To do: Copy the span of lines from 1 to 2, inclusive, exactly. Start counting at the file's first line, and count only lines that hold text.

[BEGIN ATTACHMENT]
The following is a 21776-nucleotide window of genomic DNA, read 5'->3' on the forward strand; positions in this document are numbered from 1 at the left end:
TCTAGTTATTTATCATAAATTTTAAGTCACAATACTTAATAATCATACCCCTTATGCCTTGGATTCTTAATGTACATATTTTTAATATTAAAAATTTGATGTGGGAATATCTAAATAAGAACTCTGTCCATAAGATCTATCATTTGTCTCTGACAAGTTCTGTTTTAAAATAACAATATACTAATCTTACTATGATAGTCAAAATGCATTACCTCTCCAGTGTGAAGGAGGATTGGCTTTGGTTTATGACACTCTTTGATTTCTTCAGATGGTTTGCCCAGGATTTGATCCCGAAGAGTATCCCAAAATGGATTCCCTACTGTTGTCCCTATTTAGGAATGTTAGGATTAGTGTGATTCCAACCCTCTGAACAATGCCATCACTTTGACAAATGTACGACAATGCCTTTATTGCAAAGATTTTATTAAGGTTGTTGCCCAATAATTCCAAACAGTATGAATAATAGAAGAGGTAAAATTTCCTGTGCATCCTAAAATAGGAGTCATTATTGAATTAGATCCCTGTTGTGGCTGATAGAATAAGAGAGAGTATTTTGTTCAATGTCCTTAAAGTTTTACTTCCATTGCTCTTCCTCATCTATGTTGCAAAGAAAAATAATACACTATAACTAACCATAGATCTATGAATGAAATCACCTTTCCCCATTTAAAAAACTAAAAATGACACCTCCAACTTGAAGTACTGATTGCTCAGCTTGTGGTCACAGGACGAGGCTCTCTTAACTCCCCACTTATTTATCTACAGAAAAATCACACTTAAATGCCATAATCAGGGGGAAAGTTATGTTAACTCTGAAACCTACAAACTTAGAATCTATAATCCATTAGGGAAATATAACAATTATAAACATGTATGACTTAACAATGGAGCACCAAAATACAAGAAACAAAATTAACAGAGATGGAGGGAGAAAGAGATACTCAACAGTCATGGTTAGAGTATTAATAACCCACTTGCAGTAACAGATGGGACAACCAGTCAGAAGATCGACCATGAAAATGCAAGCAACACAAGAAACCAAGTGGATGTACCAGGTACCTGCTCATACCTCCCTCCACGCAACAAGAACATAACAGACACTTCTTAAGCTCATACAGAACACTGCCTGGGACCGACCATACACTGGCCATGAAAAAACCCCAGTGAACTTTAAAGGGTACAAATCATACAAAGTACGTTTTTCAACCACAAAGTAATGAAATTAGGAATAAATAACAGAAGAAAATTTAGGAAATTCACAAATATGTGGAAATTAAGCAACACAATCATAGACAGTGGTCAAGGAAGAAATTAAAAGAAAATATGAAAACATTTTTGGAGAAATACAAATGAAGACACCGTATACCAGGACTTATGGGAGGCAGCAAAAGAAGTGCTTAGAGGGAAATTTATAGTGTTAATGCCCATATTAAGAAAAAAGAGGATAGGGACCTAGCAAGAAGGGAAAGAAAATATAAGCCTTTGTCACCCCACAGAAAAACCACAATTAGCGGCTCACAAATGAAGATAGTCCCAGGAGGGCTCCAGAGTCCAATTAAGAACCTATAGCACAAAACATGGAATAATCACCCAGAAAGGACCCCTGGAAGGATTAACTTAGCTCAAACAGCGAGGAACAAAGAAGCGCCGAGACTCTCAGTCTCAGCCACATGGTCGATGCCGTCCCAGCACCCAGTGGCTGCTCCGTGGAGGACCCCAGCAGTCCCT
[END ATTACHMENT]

The following is a 21776-nucleotide window of genomic DNA, read 5'->3' on the forward strand; positions in this document are numbered from 1 at the left end:
TCTAGTTATTTATCATAAATTTTAAGTCACAATACTTAATAATCATACCCCTTATGCCTTGGATTCTTAATGTACATATTTTTAATATTAAAAATTTGATGTGGGAATATCTAAATAAGAACTCTGTCCATAAGATCTATCATTTGTCTCTGACAAGTTCTGTTTTAAAATAACAATATACTAATCTTACTATGATAGTCAAAATGCATTACCTCTCCAGTGTGAAGGAGGATTGGCTTTGGTTTATGACACTCTTTGATTTCTTCAGATGGTTTGCCCAGGATTTGATCCCGAAGAGTATCCCAAAATGGATTCCCTACTGTTGTCCCTATTTAGGAATGTTAGGATTAGTGTGATTCCAACCCTCTGAACAATGCCATCACTTTGACAAATGTACGACAATGCCTTTATTGCAAAGATTTTATTAAGGTTGTTGCCCAATAATTCCAAACAGTATGAATAATAGAAGAGGTAAAATTTCCTGTGCATCCTAAAATAGGAGTCATTATTGAATTAGATCCCTGTTGTGGCTGATAGAATAAGAGAGAGTATTTTGTTCAATGTCCTTAAAGTTTTACTTCCATTGCTCTTCCTCATCTATGTTGCAAAGAAAAATAATACACTATAACTAACCATAGATCTATGAATGAAATCACCTTTCCCCATTTAAAAAACTAAAAATGACACCTCCAACTTGAAGTACTGATTGCTCAGCTTGTGGTCACAGGACGAGGCTCTCTTAACTCCCCACTTATTTATCTACAGAAAAATCACACTTAAATGCCATAATCAGGGGGAAAGTTATGTTAACTCTGAAACCTACAAACTTAGAATCTATAATCCATTAGGGAAATATAACAATTATAAACATGTATGACTTAACAATGGAGCACCAAAATACAAGAAACAAAATTAACAGAGATGGAGGGAGAAAGAGATACTCAACAGTCATGGTTAGAGTATTAATAACCCACTTGCAGTAACAGATGGGACAACCAGTCAGAAGATCGACCATGAAAATGCAAGCAACACAAGAAACCAAGTGGATGTACCAGGTACCTGCTCATACCTCCCTCCACGCAACAAGAACATAACAGACACTTCTTAAGCTCATACAGAACACTGCCTGGGACCGACCATACACTGGCCATGAAAAAACCCCAGTGAACTTTAAAGGGTACAAATCATACAAAGTACGTTTTTCAACCACAAAGTAATGAAATTAGGAATAAATAACAGAAGAAAATTTAGGAAATTCACAAATATGTGGAAATTAAGCAACACAATCATAGACAGTGGTCAAGGAAGAAATTAAAAGAAAATATGAAAACATTTTTGGAGAAATACAAATGAAGACACCGTATACCAGGACTTATGGGAGGCAGCAAAAGAAGTGCTTAGAGGGAAATTTATAGTGTTAATGCCCATATTAAGAAAAAAGAGGATAGGGACCTAGCAAGAAGGGAAAGAAAATATAAGCCTTTGTCACCCCACAGAAAAACCACAATTAGCGGCTCACAAATGAAGATAGTCCCAGGAGGGCTCCAGAGTCCAATTAAGAACCTATAGCACAAAACATGGAATAATCACCCAGAAAGGACCCCTGGAAGGATTAACTTAGCTCAAACAGCGAGGAACAAAGAAGCGCCGAGACTCTCAGTCTCAGCCACATGGTCGATGCCGTCCCAGCACCCAGTGGCTGCTCCGTGGAGGACCCCAGCAGTCCCT